When it comes to business, there is more than one important facet to creating a successful and productive company. Most importantly, is the part culture plays. Think about it. Culture, defined, is an integrated system of learned behavior patterns that are characteristic of the members of any given society, and culture is thus shared through various groups of shared interests. Essentially, it’s the things people share together; language, social cues, behaviors, religions, and even various attitudes and manners that are accepted. In order to produce a successful business globally, you must learn these special aspects of culture, otherwise, you risk not only embarrassing yourself, but loosing an important deal.
In Qatar’s Education City, Audis and Range Rovers fill the student parking lots leaving any reminders of the vast desert far behind. Unlike the schools of India and China, the common areas of Education City look as though they have been plucked from U.S. campuses with a large complex that spans over 5 square miles and houses 8 Western Universities, one of them for Georgetown. Education City was founded in 2001 by the government of Qatar. Some analysts say that the universities which are serving student bodies that are dominated by foreigners, seem like bubbles cut off from Gulf culture and society.” Many professors are worried that such a type of education “will create generations of Emiratis or Qataris who are very well educated but are disconnected from their country’s history, culture and language.”
The high cost of education usually associated with such name brand schools as the ones found in Education City are not an issue for local citizens. The government of Qatar grants the majority of its citizens full scholarships regardless of financial need while foreign students pay costs similar to the corresponding U.S. schools. “We do realize that the whole operation in Education City is funded by Qatar, so we want to maintain our standards without dropping to a low percentage of Qataris or having no link to society,” said Gerd Nonneman, dean of Georgetown University’s School of Foreign Service in Qatar. The objective is clear: More Qataris in Qatari Schools ! Hopefully, though, there will also be a continued influx of international students so that any discussion and debate on campus will be global rather than local.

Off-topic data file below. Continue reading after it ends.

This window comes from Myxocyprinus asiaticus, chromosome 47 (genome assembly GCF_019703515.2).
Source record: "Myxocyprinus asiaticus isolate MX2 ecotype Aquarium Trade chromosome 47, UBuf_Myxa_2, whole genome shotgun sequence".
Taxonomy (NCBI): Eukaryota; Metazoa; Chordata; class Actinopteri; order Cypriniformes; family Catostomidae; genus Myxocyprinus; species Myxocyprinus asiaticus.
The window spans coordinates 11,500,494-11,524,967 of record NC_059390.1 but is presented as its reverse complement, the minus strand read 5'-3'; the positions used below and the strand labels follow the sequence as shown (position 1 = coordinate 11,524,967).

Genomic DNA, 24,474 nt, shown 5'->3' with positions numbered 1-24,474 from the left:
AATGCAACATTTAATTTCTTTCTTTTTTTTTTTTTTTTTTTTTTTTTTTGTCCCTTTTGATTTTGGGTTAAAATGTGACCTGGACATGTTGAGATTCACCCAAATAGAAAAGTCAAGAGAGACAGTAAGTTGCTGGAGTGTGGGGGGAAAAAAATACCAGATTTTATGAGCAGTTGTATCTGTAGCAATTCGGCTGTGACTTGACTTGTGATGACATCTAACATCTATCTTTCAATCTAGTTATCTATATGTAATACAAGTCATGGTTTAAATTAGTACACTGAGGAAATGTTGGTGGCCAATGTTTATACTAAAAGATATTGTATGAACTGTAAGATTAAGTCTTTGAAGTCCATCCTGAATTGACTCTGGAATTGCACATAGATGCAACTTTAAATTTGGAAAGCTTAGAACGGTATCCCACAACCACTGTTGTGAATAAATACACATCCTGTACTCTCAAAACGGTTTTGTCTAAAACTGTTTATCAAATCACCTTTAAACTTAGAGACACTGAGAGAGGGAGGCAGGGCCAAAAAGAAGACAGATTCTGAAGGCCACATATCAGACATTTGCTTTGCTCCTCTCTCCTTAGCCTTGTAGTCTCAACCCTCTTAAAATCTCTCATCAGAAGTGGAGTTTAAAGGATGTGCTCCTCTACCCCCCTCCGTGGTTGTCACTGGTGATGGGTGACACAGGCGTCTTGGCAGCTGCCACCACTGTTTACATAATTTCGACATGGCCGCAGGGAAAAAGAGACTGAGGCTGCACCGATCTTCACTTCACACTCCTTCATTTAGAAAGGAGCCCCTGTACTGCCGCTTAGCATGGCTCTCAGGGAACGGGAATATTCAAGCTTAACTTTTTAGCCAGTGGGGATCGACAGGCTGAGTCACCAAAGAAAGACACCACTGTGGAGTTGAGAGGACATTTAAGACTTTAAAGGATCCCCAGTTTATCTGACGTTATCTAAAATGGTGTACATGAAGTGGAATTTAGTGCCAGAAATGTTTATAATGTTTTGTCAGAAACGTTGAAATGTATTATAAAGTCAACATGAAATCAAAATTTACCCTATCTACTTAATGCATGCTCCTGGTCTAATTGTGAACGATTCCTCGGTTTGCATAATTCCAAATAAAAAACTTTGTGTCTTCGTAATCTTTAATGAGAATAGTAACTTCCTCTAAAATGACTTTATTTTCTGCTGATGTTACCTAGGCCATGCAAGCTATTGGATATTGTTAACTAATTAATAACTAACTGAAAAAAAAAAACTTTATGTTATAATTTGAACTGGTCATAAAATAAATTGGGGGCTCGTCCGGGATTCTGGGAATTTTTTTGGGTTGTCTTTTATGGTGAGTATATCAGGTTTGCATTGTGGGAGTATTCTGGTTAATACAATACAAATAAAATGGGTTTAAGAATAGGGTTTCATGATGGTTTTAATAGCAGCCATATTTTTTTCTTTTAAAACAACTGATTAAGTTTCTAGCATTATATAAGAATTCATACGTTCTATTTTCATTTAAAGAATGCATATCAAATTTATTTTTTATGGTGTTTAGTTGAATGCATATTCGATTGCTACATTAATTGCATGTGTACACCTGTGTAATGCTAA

Many companies believe that business is business around the world. But while globalization is a fact of life, cultural convergence is not. Recognizing cultural differences, it helps to tailor business approaches to individual cultures. One concrete influence on culture is language. There has been an increase in value of individuals who are bilingual or multilingual. However, often overlooked is the language used within a company’s international corporate office. Should the Japanese employees of a U.S. company with an office in Tokyo, speak in Japanese or English? Increasingly, international companies mandate an English-only policy. According to Tsedal Neeley, a professor at Harvard Business School, companies that don’t adopt English as a standard for their entire organization will, at some point, “experience some form of bottleneck…It depends on what the company does, but if you’ll have members in different countries needing to collaborate — whether it’s to integrate technology platforms or cater to customers worldwide — it will become more important that even middle managers and employees with international assignments use a common language in order to interface with others.
If you order “Bamboo Chicken” in Belize (South America), what do you get?